Affordable Housing in Oceanside
The City of Oceanside administers local, state and federal programs that increase the supply of quality affordable rental and for-sale units in the city.
Affordable Housing Development
The City of Oceanside partners with non-profit and private organizations to develop and construct affordable housing communities. Many safe, attractive, affordable communities have been constructed that enhance the quality of life for Oceanside residents. La Mision, Old Grove Apartments and Lil Jackson Senior Community were opened in recent years.
Affordable Housing Database
There are a variety of affordable housing communities in Oceanside. Some are for seniors only, or persons with a specific need. Rent amounts and formulas are different at each community. If you are interested, you will need to contact the community directly to obtain information about their waiting time and eligibility requirements.
Other Affordable Housing Resources
The Affordable Housing Resources Directory provides information about affordable housing resources throughout San Diego County.
The Department of Housing and Urban Development’s website allows you to search for privately owned subsidized housing: Affordable Apartment Search
HOME Investment Partnership Program
The HOME Investment Partnership Program provides formula grants to States and localities that communities use - often in partnership with local nonprofit groups - to fund a wide range of activities that build, buy, and/or rehabilitate affordable housing for rent or homeownership or provide direct rental assistance to low-income people.
HOME is the largest Federal block grant to State and local governments designed exclusively to create affordable housing for low-income households. Each year it allocates approximately $2 billion among the States and hundreds of localities nationwide. The program was designed to reinforce several important values and principles of community development:
- HOME's flexibility empowers people and communities to design and implement strategies tailored to their own needs and priorities.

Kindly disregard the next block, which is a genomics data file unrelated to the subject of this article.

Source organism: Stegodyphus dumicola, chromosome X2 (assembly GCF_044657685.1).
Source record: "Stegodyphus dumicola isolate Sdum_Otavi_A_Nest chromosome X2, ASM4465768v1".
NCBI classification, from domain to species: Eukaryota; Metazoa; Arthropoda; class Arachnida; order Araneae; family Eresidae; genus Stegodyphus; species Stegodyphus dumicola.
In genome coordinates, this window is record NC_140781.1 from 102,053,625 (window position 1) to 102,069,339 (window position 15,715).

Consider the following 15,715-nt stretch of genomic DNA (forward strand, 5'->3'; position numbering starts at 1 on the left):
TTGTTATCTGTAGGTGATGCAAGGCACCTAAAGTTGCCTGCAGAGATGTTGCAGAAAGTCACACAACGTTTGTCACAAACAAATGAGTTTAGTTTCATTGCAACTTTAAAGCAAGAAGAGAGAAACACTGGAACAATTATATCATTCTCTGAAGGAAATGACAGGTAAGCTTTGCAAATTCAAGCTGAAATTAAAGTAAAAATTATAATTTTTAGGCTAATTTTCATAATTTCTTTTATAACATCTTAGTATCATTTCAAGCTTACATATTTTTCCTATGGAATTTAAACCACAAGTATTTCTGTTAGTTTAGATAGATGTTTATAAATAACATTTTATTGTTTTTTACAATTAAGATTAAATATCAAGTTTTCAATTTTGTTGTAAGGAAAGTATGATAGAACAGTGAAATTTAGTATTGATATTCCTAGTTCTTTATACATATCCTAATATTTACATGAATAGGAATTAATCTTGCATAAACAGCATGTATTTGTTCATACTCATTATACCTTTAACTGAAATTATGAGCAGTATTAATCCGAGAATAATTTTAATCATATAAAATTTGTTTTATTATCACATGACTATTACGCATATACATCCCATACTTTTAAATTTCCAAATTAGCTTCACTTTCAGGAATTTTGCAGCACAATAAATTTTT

- HOME's emphasis on consolidated planning expands and strengthens partnerships among all levels of government and the private sector in the development of affordable housing.
- HOME's technical assistance activities and set-aside for qualified community-based nonprofit housing groups builds the capacity of these partners.
- HOME's requirement that participating jurisdictions (PJs) match 25 cents of every dollar in program funds mobilizes community resources in support of affordable housing.
Participating jurisdictions may choose among a broad range of eligible activities, using HOME funds to provide home purchase or rehabilitation financing assistance to eligible homeowners and new homebuyers; build or rehabilitate housing for rent or ownership; or for "other reasonable and necessary expenses related to the development of non-luxury housing," including site acquisition or improvement, demolition of dilapidated housing to make way for HOME-assisted development, and payment of relocation expenses. PJs may use HOME funds to provide tenant-based rental assistance contracts of up to 2 years if such activity is consistent with their Consolidated Plan and justified under local market conditions. This assistance may be renewed. Up to 10 percent of the PJ's annual allocation may be used for program planning and administration. HOME-assisted rental housing must comply with certain rent limitations. HOME rent limits are published each year by HUD. The program also establishes maximum per unit subsidy limits and maximum purchase-price limits.
Some special conditions apply to the use of HOME funds. PJs must match every dollar of HOME funds used (except for administrative costs) with 25 cents from nonfederal sources, which may include donated materials or labor, the value of donated property, proceeds from bond financing, and other resources. The match requirement may be reduced if the PJ is distressed or has suffered a Presidentially declared disaster. In addition, PJs must reserve at least 15 percent of their allocations to fund housing to be owned, developed, or sponsored by experienced, community-driven nonprofit groups designated as Community Housing Development Organizations (CHDOs). PJs must ensure that HOME-funded housing units remain affordable in the long term (20 years for new construction of rental housing; 5-15 years for construction of homeownership housing and housing rehabilitation, depending on the amount of HOME subsidy). PJs have two years to commit funds (including reserving funds for CHDOs) and five years to spend funds.
For more information, please contact Brendan Mangan at 760-435-3385 or email@example.com